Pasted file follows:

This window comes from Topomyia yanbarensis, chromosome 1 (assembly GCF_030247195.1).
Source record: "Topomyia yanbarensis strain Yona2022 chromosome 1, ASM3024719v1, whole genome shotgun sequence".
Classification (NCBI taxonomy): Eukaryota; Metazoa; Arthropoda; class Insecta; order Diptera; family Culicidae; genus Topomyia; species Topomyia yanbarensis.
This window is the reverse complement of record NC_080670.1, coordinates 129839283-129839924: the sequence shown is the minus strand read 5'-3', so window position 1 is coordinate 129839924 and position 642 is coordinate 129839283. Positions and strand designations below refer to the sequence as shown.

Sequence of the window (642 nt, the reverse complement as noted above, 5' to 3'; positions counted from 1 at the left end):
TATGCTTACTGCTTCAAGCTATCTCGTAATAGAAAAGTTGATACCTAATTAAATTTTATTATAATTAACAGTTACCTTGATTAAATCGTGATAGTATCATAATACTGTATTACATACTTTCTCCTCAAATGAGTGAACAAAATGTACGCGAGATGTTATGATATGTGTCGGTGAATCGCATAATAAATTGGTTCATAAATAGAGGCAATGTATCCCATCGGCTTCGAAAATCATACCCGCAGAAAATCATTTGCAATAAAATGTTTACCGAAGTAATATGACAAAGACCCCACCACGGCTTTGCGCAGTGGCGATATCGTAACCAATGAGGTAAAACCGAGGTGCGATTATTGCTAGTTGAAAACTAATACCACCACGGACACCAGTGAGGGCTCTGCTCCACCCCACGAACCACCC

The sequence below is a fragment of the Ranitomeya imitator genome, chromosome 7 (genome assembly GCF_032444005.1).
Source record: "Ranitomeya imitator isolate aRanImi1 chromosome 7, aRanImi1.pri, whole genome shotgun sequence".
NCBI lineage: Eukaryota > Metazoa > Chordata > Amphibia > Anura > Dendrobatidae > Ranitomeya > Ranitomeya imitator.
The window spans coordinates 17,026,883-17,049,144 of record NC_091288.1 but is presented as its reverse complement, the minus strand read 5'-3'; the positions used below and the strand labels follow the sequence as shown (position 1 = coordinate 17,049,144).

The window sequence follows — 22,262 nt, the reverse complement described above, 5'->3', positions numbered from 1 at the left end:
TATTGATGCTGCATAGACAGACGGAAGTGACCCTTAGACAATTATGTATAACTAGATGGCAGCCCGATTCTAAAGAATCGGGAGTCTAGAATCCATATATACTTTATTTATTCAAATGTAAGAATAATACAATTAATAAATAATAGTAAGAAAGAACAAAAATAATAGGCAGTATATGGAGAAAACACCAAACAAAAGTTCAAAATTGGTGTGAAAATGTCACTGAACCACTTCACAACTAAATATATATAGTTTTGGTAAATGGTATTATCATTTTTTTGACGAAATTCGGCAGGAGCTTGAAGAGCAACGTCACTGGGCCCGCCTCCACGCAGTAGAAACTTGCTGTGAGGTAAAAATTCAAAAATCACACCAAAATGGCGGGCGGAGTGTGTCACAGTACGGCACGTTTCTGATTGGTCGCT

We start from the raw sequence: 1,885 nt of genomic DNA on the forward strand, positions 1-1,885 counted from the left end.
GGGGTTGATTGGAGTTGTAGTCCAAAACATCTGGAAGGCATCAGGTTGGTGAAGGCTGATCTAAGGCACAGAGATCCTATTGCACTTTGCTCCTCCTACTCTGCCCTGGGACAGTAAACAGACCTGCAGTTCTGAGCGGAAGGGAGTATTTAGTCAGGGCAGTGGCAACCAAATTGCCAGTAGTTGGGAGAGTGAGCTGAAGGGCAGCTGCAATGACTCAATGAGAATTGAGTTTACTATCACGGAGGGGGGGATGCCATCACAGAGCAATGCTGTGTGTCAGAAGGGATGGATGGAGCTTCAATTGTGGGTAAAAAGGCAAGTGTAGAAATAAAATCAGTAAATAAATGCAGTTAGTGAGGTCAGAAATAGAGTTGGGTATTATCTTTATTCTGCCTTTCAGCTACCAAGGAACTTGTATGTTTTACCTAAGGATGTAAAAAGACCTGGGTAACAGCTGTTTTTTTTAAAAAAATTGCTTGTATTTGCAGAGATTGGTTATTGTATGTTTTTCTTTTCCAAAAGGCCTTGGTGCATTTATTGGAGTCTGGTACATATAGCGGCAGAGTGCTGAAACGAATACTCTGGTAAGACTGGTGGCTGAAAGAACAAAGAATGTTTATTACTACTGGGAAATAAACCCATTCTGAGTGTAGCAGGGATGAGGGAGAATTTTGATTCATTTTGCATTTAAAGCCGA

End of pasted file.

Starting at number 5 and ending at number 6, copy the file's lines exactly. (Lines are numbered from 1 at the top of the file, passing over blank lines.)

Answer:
Sequence of the window (642 nt, the reverse complement as noted above, 5' to 3'; positions counted from 1 at the left end):
TATGCTTACTGCTTCAAGCTATCTCGTAATAGAAAAGTTGATACCTAATTAAATTTTATTATAATTAACAGTTACCTTGATTAAATCGTGATAGTATCATAATACTGTATTACATACTTTCTCCTCAAATGAGTGAACAAAATGTACGCGAGATGTTATGATATGTGTCGGTGAATCGCATAATAAATTGGTTCATAAATAGAGGCAATGTATCCCATCGGCTTCGAAAATCATACCCGCAGAAAATCATTTGCAATAAAATGTTTACCGAAGTAATATGACAAAGACCCCACCACGGCTTTGCGCAGTGGCGATATCGTAACCAATGAGGTAAAACCGAGGTGCGATTATTGCTAGTTGAAAACTAATACCACCACGGACACCAGTGAGGGCTCTGCTCCACCCCACGAACCACCC